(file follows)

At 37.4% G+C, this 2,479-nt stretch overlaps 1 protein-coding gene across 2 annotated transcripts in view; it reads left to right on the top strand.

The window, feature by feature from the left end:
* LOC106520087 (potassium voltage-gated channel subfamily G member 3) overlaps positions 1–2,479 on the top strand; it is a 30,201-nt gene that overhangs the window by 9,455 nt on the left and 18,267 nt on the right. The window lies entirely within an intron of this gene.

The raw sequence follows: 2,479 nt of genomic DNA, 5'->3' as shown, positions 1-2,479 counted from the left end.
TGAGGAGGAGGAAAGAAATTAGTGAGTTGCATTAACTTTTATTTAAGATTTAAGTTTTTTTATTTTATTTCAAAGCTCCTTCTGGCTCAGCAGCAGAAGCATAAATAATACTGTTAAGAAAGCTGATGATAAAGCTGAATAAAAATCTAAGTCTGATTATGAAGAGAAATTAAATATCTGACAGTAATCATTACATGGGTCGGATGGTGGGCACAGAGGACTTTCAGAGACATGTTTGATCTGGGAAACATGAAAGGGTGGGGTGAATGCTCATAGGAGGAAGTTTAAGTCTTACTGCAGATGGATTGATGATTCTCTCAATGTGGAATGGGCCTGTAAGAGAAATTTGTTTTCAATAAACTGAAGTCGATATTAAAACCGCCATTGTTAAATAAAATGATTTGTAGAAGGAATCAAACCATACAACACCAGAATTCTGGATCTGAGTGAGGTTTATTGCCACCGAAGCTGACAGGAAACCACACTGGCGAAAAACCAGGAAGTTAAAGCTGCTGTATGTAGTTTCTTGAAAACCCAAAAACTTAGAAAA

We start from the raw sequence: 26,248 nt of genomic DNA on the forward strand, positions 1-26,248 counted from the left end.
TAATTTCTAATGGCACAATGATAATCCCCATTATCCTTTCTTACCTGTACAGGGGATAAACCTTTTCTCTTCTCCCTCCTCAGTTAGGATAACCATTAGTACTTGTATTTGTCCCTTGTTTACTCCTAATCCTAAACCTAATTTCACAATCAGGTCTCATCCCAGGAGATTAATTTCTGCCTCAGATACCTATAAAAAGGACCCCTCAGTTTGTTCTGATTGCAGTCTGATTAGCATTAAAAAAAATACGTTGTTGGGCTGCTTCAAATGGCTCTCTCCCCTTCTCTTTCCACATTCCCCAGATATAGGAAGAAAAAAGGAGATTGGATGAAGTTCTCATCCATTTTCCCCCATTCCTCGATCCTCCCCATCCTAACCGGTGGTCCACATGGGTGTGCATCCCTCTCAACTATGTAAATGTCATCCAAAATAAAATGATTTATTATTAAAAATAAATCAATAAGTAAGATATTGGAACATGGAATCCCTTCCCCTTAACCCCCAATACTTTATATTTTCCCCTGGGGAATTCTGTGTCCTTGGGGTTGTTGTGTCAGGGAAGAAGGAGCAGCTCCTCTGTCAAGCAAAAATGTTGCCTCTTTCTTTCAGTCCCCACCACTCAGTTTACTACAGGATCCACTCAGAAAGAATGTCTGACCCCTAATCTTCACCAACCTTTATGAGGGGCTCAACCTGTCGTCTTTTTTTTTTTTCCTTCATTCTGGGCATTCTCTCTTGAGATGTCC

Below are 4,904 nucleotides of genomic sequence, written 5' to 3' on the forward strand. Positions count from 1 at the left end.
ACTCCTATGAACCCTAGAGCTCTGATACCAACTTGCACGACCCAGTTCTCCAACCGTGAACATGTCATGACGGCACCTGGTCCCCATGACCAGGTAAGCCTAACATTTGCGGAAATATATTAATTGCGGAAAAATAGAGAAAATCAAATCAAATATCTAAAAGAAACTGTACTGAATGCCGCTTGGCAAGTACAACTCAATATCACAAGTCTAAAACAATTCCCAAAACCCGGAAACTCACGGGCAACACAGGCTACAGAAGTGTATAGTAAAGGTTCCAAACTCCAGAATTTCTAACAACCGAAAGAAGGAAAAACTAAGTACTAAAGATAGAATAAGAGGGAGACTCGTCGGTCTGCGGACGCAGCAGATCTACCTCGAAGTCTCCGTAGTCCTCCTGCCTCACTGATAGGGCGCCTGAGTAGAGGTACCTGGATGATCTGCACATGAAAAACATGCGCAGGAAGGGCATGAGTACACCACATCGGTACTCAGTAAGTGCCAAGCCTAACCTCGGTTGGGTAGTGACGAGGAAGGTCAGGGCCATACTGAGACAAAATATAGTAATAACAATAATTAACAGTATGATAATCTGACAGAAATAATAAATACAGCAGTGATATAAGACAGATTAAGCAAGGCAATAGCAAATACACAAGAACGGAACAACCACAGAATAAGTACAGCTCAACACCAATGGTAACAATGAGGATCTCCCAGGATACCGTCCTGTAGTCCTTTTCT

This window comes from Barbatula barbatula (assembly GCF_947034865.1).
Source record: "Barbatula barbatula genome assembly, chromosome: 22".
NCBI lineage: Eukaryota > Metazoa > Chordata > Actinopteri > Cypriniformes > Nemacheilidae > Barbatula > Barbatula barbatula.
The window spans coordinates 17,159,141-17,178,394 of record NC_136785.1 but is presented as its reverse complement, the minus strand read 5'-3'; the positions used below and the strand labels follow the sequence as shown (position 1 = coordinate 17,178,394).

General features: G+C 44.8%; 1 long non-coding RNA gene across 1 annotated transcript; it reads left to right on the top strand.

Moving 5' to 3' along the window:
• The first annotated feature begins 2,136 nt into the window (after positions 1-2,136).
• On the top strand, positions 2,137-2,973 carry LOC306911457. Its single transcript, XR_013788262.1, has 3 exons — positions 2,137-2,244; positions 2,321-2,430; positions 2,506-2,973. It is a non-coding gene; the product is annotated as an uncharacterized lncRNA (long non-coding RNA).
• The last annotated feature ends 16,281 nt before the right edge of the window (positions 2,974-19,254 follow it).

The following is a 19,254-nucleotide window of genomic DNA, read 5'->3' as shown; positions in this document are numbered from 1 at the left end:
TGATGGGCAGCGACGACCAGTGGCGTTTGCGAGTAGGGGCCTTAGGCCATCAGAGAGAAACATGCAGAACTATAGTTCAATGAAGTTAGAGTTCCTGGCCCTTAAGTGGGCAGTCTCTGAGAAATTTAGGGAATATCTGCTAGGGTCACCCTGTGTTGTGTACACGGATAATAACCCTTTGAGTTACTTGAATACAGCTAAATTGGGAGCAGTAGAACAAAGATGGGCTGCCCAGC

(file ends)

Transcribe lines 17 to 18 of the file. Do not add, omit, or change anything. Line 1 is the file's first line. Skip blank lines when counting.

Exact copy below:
• On the top strand, positions 2,137-2,973 carry LOC306911457. Its single transcript, XR_013788262.1, has 3 exons — positions 2,137-2,244; positions 2,321-2,430; positions 2,506-2,973. It is a non-coding gene; the product is annotated as an uncharacterized lncRNA (long non-coding RNA).
• The last annotated feature ends 16,281 nt before the right edge of the window (positions 2,974-19,254 follow it).